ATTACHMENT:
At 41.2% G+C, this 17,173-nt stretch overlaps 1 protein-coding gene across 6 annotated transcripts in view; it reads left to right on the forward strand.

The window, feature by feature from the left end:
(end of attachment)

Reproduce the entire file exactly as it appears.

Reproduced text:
At 41.2% G+C, this 17,173-nt stretch overlaps 1 protein-coding gene across 6 annotated transcripts in view; it reads left to right on the forward strand.

The window, feature by feature from the left end: